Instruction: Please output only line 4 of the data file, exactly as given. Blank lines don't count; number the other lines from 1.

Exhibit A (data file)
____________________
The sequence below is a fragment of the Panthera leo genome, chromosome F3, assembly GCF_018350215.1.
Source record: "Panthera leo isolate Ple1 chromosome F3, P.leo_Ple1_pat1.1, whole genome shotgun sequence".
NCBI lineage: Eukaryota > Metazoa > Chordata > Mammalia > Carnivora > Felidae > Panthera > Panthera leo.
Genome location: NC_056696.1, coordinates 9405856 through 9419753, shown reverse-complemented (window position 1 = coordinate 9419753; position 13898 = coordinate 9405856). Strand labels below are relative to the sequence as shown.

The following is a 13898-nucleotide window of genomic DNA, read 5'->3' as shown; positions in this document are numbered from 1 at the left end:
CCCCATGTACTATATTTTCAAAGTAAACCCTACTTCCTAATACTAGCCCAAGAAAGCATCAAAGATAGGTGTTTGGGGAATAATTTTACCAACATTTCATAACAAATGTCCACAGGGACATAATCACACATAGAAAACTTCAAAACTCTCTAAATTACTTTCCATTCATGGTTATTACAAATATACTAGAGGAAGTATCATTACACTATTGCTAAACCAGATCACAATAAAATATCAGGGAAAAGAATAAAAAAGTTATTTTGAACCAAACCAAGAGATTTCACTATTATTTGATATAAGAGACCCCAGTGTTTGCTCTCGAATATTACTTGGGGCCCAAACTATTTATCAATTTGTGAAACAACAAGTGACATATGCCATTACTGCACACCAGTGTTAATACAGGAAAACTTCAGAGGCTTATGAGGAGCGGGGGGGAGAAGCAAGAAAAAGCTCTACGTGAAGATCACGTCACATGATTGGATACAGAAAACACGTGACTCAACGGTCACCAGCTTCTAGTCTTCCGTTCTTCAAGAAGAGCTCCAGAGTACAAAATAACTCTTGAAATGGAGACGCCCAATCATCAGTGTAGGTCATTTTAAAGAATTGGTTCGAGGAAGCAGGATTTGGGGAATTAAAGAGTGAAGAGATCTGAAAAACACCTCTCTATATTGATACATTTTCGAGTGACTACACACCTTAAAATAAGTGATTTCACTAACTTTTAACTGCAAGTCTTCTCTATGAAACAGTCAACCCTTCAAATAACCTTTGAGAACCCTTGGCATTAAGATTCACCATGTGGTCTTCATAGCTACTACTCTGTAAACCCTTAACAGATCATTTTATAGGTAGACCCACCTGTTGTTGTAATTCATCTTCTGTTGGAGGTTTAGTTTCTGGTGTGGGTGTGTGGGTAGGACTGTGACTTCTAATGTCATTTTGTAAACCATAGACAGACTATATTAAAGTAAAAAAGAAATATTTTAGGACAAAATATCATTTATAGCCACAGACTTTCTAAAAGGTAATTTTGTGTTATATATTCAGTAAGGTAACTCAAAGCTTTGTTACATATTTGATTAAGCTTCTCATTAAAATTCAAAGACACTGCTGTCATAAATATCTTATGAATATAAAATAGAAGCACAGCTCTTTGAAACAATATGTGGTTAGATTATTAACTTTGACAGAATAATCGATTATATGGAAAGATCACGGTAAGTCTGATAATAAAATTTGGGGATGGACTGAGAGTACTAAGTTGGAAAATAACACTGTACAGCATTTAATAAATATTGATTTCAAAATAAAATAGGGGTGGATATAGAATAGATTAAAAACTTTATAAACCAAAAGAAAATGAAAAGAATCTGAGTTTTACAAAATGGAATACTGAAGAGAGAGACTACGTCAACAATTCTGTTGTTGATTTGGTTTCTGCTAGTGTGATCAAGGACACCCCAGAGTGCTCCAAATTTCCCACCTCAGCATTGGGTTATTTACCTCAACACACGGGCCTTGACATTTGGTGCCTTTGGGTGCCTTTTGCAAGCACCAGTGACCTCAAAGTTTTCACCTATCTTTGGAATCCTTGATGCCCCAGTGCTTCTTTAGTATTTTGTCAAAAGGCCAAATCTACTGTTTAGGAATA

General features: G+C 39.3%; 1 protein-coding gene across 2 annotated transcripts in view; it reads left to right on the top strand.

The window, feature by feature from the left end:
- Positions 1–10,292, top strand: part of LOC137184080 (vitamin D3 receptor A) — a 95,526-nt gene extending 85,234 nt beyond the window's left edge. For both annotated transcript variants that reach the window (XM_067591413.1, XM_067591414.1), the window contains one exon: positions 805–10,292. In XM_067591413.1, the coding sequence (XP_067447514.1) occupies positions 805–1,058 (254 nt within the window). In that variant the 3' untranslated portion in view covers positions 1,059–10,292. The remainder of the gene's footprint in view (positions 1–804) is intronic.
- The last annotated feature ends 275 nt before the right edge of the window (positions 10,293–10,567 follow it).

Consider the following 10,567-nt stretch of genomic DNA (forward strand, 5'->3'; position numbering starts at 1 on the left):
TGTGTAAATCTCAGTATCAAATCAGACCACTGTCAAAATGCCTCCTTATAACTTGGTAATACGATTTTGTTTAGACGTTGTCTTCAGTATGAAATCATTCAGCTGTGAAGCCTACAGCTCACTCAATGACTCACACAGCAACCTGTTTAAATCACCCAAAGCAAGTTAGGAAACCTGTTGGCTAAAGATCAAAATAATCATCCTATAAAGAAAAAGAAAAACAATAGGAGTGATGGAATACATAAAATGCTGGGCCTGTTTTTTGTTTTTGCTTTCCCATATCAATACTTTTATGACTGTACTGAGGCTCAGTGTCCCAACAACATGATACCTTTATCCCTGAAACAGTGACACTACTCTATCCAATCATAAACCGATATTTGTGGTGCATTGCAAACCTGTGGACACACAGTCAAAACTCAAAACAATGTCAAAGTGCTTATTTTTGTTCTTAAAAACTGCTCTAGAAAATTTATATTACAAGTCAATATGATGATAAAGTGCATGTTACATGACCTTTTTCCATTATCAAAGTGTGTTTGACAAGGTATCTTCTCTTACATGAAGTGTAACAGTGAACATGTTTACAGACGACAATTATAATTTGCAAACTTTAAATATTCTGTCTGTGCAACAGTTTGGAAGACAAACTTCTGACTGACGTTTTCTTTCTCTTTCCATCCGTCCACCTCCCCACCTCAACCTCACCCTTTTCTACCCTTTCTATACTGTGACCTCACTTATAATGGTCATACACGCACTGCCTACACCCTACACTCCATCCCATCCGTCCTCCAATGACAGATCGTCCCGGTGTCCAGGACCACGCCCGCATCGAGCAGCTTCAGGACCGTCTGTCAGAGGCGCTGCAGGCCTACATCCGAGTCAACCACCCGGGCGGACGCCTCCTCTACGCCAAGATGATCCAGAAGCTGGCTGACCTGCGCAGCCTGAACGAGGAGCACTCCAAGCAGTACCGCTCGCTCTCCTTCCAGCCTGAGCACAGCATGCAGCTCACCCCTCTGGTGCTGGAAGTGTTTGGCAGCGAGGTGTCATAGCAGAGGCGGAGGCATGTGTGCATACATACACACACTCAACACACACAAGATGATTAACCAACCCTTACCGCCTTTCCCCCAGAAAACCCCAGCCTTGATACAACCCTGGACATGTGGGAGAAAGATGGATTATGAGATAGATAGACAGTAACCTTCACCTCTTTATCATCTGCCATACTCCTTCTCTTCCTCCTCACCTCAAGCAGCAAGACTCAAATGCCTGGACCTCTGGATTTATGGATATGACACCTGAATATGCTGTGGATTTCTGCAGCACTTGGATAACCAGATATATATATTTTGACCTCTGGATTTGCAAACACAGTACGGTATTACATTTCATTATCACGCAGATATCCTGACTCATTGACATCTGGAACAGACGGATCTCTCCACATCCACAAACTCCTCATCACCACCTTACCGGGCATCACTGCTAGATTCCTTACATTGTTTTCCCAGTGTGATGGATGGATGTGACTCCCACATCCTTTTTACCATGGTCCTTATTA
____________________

Genome location: NC_056696.1, coordinates 9405856 through 9419753, shown reverse-complemented (window position 1 = coordinate 9419753; position 13898 = coordinate 9405856). Strand labels below are relative to the sequence as shown.